Been reticent, and reluctant to post before knowing the province's decision on admission into the novitiate program. All will be revealed soon. The provincial minister is visiting tomorrow.
In the meantime, I've been keeping busy at home and at ministry.
Today the postulants and friars worked outside, improving the courtyard gardens. We worked under the supervision of Fr. Thomas McNamara, associate pastor at Our Lady of Sorrows and proud alumnus of the College of Agriculture and Life Sciences at Cornell University. Our friar has a degree in horticulture and has put it to good use around the province, greening every place he has been assigned. A couple of times this year he has come to St. Michael Friary, consulting with us and getting all of us to dig into the dirt!
This evening I did some homework-slash-spiritual reading on Francis of Assisi. I also baked a fruit cobbler in advance of the provincial minister's visit. It's safe for every friar: no butter, no sugar, and spice-free on one half of the cobbler.
That's the homefront: little fraternal things. Abroad, as ministry winds up, we're having some adventures at Neighbors Together:
On Monday I traveled to Harlem for a public hearing on the state minimum wage bill. Our executive director and one of our members gave favorable testimony for the bill, which would increase the New York State minimum wage to $8.50 an hour immediately and index subsequent annual increases to the cost of living.
We've been making phone calls to Congress, specifically the members of the Senate Agriculture Committee, to ask those lawmakers to prevent cuts to food stamps. The House Agriculture Committee, tasked with cutting $33 billion from the farm appropriations bill, decided that the Supplemental Nutrition Assistance Program alone would take the hit. This would knock two million people off the food stamp rolls and decrease already-meager benefits to 44 million people. Deplorable. Outrageous. Unconscionable. Sinful. Uncatholic. The Senate version of the agriculture proposal would cut $4 billion from food stamps, unless certain amendments get approved. We are trying to stave off any cuts.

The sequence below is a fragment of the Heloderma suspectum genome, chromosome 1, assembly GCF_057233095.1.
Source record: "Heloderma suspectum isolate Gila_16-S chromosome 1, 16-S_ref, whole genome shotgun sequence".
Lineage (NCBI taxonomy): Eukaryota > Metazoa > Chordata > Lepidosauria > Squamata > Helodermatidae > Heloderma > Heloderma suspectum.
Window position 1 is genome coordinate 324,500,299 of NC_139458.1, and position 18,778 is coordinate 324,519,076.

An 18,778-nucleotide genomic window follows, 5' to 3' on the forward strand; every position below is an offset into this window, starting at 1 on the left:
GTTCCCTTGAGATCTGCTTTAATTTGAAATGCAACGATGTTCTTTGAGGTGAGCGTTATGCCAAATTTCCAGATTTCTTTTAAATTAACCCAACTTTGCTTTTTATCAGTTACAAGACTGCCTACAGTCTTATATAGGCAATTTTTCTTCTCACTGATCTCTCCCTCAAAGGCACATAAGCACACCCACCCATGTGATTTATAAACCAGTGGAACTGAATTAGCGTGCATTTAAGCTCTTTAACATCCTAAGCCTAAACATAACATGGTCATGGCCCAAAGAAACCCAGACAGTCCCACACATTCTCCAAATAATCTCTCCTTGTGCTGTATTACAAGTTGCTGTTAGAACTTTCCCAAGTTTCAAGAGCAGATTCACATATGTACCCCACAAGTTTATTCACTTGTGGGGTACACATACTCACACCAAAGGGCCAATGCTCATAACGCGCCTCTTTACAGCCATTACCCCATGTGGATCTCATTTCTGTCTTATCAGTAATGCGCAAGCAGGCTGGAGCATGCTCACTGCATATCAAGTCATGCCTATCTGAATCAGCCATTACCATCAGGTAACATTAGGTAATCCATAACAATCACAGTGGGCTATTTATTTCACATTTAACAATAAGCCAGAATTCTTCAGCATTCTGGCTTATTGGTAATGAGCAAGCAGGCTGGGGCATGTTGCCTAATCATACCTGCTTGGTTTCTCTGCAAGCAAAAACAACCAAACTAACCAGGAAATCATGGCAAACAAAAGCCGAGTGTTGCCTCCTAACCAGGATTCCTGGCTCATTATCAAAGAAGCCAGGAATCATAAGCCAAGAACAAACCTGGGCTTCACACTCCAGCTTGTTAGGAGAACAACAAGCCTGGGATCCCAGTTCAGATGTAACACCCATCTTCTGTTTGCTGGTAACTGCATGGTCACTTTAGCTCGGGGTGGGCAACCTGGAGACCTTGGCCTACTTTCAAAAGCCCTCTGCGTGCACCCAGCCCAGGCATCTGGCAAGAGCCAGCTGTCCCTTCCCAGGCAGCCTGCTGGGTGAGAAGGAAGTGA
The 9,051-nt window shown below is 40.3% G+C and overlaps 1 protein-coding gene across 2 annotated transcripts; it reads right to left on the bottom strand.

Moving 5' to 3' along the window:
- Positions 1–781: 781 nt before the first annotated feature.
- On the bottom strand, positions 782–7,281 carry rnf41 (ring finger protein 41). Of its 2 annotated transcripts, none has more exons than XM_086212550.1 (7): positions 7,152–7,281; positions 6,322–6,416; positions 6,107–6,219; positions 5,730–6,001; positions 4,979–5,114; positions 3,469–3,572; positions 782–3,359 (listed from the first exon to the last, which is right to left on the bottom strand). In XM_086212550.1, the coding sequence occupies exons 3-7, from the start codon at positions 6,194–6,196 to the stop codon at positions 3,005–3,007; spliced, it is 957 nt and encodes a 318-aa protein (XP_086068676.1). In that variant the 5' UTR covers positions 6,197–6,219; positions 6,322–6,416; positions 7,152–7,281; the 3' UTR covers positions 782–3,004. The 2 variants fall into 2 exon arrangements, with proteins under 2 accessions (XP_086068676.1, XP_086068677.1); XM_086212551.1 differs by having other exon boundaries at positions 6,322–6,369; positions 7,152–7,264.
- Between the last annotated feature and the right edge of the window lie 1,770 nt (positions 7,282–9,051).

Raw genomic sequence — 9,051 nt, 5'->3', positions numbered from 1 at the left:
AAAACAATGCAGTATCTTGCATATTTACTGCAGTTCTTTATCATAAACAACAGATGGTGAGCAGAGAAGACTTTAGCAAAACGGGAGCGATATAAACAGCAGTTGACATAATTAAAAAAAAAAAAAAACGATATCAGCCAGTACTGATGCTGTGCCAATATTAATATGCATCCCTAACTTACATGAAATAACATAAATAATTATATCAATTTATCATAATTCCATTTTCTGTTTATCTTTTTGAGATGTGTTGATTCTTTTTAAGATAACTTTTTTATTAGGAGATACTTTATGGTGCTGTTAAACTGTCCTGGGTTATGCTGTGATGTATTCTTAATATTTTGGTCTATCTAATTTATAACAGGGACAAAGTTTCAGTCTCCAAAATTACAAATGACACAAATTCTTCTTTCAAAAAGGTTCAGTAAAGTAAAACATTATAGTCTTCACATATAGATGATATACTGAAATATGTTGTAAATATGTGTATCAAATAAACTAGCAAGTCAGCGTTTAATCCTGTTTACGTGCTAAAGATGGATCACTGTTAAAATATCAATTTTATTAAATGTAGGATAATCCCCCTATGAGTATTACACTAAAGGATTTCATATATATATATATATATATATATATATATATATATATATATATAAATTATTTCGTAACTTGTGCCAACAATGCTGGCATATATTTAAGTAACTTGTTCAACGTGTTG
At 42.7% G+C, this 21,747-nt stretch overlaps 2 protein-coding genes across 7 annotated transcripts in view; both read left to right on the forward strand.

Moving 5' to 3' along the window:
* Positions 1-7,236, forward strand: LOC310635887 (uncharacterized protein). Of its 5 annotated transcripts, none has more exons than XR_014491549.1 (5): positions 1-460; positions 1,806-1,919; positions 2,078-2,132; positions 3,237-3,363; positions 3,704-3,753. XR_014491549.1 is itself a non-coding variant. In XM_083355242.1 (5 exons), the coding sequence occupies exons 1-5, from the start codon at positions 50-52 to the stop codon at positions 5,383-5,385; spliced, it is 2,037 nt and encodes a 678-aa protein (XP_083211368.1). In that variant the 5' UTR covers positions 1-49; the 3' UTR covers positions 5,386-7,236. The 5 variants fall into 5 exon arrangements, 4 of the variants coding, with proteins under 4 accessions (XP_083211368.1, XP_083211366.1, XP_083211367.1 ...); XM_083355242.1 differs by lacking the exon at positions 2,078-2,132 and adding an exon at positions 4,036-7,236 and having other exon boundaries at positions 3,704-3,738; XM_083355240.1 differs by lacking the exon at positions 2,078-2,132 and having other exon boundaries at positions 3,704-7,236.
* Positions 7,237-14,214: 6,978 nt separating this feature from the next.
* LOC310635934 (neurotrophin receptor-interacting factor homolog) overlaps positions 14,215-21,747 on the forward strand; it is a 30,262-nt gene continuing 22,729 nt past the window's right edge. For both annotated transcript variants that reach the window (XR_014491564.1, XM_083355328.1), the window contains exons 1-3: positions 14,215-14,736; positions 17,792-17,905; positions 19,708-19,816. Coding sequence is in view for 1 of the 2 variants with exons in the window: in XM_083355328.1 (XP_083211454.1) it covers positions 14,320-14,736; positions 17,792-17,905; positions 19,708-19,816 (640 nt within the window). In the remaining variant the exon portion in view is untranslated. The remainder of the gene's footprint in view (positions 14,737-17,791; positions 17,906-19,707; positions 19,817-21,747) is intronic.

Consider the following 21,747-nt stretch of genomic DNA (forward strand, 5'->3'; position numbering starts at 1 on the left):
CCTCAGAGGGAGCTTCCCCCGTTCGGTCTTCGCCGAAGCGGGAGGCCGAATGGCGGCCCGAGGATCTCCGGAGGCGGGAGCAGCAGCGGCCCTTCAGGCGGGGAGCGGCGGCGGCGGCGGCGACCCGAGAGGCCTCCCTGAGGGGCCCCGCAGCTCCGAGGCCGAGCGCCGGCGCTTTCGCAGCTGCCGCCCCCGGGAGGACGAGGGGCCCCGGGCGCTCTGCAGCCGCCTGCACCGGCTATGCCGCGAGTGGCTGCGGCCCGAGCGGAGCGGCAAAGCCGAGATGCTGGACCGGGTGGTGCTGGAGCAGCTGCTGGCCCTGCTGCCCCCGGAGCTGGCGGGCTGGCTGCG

On Friday, State Assemb. William Boyland Jr. is visiting Neighbors Together for what we hope is a productive accountability meeting. Anyone who reads the newspapers knows that Boyland has fallen short of honoring the public trust, but for better and worse he represents the neighborhoods that Neighbors Together serves. We have to work with him to win better jobs, better wages, better housing, and better lives for our sisters and brothers in the community.
I have been remiss to post about our learning on celibate sexuality from last week, as well as other things that slip past when fatigue sets in and inspiration sails off. Like I said at the beginning: I've been reticent because I want to deliver the big news when it comes.